Meanwhile, in the women’s tournament, 2009 champion England is in Group B along with the West Indies, India, Pakistan and Bangladesh, and will start off against Bangladesh in Bengaluru on 17 March. Its other matches will be against India (22 March in Dharamsala), West Indies (24 March in Dharamsala) and Pakistan (27 March in Chennai).
Australia women, who will be bidding to win the title for the fourth straight time, is in Group A along with South Africa, New Zealand, Sri Lanka and Ireland. Their opening match will be against South Africa (18 March in Nagpur), followed by matches against New Zealand (21 March in Nagpur), Sri Lanka (24 March in New Delhi) and Ireland (24 March in New Delhi).
ICC Chairman Mr Shashank Manohar, who attended the launch ceremony in Mumbai, said: “India is a country where cricket is a religion and not many places can match the passion for the game like India. I am fully confident that the Board of Control for Cricket in India will deliver an outstanding world cricket event, just like the ICC Cricket World Cups in 1987, 1996 and 2011.
“The ICC and BCCI are fully committed and will work together to make this a memorable event. I invite fans from across the world to witness fast-paced cricketing action on the field and enjoy the hospitality and culture of India, off it.”
ICC Chief Executive David Richardson said: “The ICC World Twenty20 is an event which puts the world’s best cricketers in the shortest format of the game against each other in a nation versus nation contest.
“The Twenty20 format provides the perfect vehicle by which the ICC can further globalise the game, providing international exposure and opportunity to our top Associate and Affiliate members. The ICC World Twenty20 event structure is designed to provide highly competitive matches throughout, with eight evenly-matched sides fighting it out in the first round and the best two then getting in the mix with the top eight ranked teams in the Super 10 stage where the intensity and competition will be of the very highest level.”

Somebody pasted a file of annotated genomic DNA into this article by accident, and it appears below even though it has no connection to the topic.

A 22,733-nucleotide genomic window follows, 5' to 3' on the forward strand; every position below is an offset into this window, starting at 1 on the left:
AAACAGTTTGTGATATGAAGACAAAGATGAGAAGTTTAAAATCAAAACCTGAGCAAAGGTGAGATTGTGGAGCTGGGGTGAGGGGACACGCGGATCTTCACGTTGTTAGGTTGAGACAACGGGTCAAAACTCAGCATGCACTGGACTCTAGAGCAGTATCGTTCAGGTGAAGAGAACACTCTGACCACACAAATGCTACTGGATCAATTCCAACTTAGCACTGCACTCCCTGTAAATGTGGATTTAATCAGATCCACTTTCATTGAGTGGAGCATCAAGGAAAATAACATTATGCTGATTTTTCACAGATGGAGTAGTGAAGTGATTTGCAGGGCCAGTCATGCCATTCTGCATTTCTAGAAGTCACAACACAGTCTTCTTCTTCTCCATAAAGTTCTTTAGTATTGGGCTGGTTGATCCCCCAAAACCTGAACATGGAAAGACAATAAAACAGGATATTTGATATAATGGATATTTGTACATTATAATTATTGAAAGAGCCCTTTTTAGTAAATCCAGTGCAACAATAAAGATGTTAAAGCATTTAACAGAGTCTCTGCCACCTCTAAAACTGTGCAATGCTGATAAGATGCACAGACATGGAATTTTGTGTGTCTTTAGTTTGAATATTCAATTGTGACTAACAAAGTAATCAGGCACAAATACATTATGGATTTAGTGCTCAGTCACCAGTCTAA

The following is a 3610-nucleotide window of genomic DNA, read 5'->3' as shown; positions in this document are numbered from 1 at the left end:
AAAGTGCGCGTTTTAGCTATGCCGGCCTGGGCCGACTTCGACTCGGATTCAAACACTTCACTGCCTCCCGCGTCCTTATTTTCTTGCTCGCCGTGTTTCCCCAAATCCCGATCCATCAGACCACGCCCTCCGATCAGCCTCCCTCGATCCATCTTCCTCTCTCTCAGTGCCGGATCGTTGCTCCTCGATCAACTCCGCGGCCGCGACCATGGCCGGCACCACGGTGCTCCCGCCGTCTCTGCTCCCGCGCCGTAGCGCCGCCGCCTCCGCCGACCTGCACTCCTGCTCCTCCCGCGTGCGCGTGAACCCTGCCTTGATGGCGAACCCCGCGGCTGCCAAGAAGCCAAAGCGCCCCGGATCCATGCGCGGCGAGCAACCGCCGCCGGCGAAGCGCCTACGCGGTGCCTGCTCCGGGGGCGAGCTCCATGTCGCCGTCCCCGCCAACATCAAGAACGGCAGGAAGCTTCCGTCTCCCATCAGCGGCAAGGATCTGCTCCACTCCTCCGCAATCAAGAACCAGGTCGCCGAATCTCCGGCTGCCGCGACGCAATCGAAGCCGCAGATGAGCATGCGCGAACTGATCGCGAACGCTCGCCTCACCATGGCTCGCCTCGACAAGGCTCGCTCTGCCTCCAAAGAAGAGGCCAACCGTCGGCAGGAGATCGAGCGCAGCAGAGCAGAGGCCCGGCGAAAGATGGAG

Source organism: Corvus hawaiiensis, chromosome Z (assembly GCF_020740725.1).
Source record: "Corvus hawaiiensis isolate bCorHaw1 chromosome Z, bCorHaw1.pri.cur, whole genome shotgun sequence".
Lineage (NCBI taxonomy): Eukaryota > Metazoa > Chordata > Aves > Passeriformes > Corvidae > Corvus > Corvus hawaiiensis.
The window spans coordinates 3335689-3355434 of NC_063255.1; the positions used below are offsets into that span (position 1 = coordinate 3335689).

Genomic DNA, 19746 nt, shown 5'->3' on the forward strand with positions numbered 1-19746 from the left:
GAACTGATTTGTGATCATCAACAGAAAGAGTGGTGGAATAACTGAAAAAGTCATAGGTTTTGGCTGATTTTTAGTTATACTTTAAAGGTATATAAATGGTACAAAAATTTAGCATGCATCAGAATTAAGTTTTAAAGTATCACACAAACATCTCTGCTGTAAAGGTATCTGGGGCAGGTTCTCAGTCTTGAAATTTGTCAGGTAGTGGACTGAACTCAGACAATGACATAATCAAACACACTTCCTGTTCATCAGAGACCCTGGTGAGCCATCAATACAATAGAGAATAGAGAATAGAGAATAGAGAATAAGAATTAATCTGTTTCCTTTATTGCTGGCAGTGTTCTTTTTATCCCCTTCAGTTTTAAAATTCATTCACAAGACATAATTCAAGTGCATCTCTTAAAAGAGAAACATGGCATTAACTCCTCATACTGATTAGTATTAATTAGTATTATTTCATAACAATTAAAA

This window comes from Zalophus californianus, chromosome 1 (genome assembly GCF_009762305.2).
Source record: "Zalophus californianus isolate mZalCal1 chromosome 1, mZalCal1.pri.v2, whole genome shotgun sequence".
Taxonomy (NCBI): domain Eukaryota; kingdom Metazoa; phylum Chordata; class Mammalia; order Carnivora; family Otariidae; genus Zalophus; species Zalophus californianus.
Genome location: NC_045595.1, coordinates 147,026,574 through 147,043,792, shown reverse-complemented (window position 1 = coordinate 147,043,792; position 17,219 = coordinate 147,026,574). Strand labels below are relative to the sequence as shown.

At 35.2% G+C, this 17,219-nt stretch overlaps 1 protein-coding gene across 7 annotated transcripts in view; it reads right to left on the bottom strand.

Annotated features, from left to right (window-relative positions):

BCCI Secretary Mr Anurag Thakur said: “We, as hosts, are fully prepared to organise one of the most entertaining spectacles in world cricket. We draw experience from hosting three ICC Cricket World Cups and are ready to make the ICC World Twenty20 India 2016 one of the most memorable events.
“Our preparations are in full swing, and BCCI and ICC is working together to make it a lifetime experience for the players and the fans. India is a vibrant country – young, full of colour, energy and exuberance – and is very much like the concept of Twenty20 cricket itself. We would encourage everyone involved with the game to experience the best of India.”
The ICC World Twenty20 trophy was also present at the ceremony before it leaves Mumbai for Scotland on Sunday, 13 December, as part of the Nissan Trophy Tour. The trophy will return to New Delhi on 1 February after visiting 11 countries.
First round (group winners to progress to second round)
Group A – Bangladesh, Netherlands, Ireland and Oman
Group B – Zimbabwe, Scotland, Hong Kong and Afghanistan
Second round groups
Super 10 Group 1 – Sri Lanka, South Africa, West Indies, England and winner group B (Q1B)
Super 10 Group 2 – India, Pakistan, Australia, New Zealand and winner group A (Q1A)
Group A – Australia (A1), South Africa (A2), New Zealand (A3), Sri Lanka (A4) and Ireland (A5)
Group B – England (B1), West Indies (B2), India (B3), Pakistan (B4) and Bangladesh (B5)